An Analysis of the Israeli XBRL Adoption Experience
Ariel J. Markelevich
Brandeis University - International Business School
June 30, 2010
eXtensible Business Reporting Language (XBRL) is a language for the electronic communication of business and financial data which is revolutionizing business reporting around the world. It is a tool to bridge potential language barriers and unify financial reporting. This has appeal to foreign investors among others, who can rely on information in XBRL-tagged financial reports to make investment decisions without having to translate financial statements from local language. In 2008, Israel required most public companies to adopt International Financial Reporting Standards (IFRS) for financial reporting and all public companies to use XBRL-tagged reporting format, as part of an aggressive effort to make its capital markets more transparent and attractive for foreign investors.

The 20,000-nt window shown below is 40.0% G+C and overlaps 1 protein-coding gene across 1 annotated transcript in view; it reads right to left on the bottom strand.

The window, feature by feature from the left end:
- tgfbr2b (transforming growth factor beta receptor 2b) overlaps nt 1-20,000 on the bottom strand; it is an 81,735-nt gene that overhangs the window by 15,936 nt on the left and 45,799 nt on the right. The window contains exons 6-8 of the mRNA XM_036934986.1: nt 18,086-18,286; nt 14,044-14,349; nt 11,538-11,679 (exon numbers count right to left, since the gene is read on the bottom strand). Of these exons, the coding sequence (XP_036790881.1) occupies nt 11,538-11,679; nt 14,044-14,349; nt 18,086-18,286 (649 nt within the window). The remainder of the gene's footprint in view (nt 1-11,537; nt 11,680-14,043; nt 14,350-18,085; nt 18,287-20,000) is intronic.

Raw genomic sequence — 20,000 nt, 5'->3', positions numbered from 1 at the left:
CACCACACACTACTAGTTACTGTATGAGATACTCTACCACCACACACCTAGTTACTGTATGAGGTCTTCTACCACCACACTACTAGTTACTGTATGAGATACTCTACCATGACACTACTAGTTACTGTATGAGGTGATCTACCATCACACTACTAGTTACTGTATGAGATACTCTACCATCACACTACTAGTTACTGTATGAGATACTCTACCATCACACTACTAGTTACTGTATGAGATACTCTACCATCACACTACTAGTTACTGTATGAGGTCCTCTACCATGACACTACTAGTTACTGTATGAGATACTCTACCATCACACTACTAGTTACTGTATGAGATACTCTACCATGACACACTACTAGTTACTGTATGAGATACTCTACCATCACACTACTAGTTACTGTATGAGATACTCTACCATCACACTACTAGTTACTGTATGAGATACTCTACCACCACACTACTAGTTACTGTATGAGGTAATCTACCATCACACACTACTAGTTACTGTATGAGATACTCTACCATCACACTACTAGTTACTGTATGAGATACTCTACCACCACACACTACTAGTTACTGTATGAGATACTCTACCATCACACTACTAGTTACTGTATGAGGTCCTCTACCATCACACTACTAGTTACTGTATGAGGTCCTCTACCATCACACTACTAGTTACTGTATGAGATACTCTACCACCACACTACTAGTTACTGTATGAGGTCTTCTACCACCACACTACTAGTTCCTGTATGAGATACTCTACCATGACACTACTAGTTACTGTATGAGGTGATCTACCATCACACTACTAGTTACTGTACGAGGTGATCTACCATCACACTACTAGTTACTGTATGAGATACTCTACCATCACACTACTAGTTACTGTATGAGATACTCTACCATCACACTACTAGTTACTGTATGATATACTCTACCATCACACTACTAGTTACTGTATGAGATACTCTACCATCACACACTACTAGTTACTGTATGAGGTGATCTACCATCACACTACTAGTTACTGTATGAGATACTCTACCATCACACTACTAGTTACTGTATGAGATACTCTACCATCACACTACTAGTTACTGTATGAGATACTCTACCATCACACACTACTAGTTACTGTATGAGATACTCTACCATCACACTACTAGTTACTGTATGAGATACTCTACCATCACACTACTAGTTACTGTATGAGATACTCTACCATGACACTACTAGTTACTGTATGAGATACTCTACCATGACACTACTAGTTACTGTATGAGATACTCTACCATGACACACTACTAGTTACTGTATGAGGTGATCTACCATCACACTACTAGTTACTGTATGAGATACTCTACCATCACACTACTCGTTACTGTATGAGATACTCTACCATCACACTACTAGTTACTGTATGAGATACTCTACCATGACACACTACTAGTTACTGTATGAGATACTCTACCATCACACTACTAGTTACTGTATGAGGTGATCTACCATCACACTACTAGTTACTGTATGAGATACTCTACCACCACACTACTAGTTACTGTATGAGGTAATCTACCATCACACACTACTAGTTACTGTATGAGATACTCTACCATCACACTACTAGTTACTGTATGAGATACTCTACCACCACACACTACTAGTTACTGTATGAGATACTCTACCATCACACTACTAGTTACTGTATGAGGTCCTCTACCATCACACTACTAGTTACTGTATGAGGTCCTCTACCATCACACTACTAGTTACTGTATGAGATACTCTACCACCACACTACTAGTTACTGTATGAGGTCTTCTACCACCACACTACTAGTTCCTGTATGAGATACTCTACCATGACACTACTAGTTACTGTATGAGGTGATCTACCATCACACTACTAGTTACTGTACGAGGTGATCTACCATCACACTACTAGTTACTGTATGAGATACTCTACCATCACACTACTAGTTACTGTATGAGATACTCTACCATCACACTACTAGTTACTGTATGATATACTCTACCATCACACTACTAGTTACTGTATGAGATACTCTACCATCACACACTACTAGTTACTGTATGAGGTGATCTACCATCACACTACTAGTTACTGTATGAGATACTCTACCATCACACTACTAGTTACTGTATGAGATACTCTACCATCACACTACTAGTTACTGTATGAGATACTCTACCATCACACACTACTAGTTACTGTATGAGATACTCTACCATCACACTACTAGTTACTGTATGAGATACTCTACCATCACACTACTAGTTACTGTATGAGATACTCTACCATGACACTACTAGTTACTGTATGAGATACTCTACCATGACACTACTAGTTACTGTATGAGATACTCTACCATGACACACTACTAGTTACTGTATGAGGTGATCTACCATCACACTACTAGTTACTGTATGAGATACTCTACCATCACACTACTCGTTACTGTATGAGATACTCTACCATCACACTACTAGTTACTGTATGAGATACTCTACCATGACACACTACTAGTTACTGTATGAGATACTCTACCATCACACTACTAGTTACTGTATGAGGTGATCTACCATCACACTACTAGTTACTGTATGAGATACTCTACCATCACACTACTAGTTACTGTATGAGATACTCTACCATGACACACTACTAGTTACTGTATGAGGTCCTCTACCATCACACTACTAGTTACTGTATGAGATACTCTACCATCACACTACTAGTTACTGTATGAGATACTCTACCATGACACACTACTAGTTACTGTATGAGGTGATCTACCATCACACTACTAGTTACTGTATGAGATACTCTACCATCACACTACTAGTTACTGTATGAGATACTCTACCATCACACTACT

In this paper we study all Israeli public companies and analyze their XBRL-tagged financial statements that are available on MAGNA, the Israel Securities Authority’s electronic system. We describe the unique process by which the XBRL-based data was collected and reported. In addition we examine these companies’ original full body Hebrew-based financial statements. We document deficiencies in the XBRL-tagged filings, and inconsistencies between them and the Hebrew-based annual reports. Further, we conduct numerous interviews with professionals in the American and Israeli financial communities to gain additional insight on the conversion. This unique analysis allows us to better understand the benefits and challenges of the adoption of XBRL, particularly when coupled with the adoption of IFRS.
Number of Pages in PDF File: 21
Keywords: XBRL, IFRS, Data Error, Data transformation
JEL Classification: M41, O33
Date posted: July 1, 2010